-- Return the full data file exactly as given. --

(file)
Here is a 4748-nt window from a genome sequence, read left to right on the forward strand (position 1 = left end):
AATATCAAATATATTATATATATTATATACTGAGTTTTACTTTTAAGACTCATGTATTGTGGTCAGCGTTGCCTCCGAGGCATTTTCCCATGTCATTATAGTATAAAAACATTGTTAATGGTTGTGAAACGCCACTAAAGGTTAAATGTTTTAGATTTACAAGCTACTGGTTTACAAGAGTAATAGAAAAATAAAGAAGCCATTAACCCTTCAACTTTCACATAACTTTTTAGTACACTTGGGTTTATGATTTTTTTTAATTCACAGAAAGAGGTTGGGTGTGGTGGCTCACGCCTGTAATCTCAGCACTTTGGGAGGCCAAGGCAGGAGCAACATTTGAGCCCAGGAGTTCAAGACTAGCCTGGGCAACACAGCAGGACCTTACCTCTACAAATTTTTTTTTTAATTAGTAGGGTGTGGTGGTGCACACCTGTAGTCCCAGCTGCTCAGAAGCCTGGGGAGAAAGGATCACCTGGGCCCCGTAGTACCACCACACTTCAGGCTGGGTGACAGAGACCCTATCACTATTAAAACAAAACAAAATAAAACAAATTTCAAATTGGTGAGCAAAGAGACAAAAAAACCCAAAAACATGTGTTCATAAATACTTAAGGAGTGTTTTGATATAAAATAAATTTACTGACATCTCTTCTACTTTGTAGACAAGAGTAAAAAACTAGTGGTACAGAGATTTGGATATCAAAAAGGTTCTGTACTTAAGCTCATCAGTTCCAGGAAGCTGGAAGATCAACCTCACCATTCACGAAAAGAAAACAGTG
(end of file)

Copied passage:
Here is a 4748-nt window from a genome sequence, read left to right on the forward strand (position 1 = left end):
AATATCAAATATATTATATATATTATATACTGAGTTTTACTTTTAAGACTCATGTATTGTGGTCAGCGTTGCCTCCGAGGCATTTTCCCATGTCATTATAGTATAAAAACATTGTTAATGGTTGTGAAACGCCACTAAAGGTTAAATGTTTTAGATTTACAAGCTACTGGTTTACAAGAGTAATAGAAAAATAAAGAAGCCATTAACCCTTCAACTTTCACATAACTTTTTAGTACACTTGGGTTTATGATTTTTTTTAATTCACAGAAAGAGGTTGGGTGTGGTGGCTCACGCCTGTAATCTCAGCACTTTGGGAGGCCAAGGCAGGAGCAACATTTGAGCCCAGGAGTTCAAGACTAGCCTGGGCAACACAGCAGGACCTTACCTCTACAAATTTTTTTTTTAATTAGTAGGGTGTGGTGGTGCACACCTGTAGTCCCAGCTGCTCAGAAGCCTGGGGAGAAAGGATCACCTGGGCCCCGTAGTACCACCACACTTCAGGCTGGGTGACAGAGACCCTATCACTATTAAAACAAAACAAAATAAAACAAATTTCAAATTGGTGAGCAAAGAGACAAAAAAACCCAAAAACATGTGTTCATAAATACTTAAGGAGTGTTTTGATATAAAATAAATTTACTGACATCTCTTCTACTTTGTAGACAAGAGTAAAAAACTAGTGGTACAGAGATTTGGATATCAAAAAGGTTCTGTACTTAAGCTCATCAGTTCCAGGAAGCTGGAAGATCAACCTCACCATTCACGAAAAGAAAACAGTG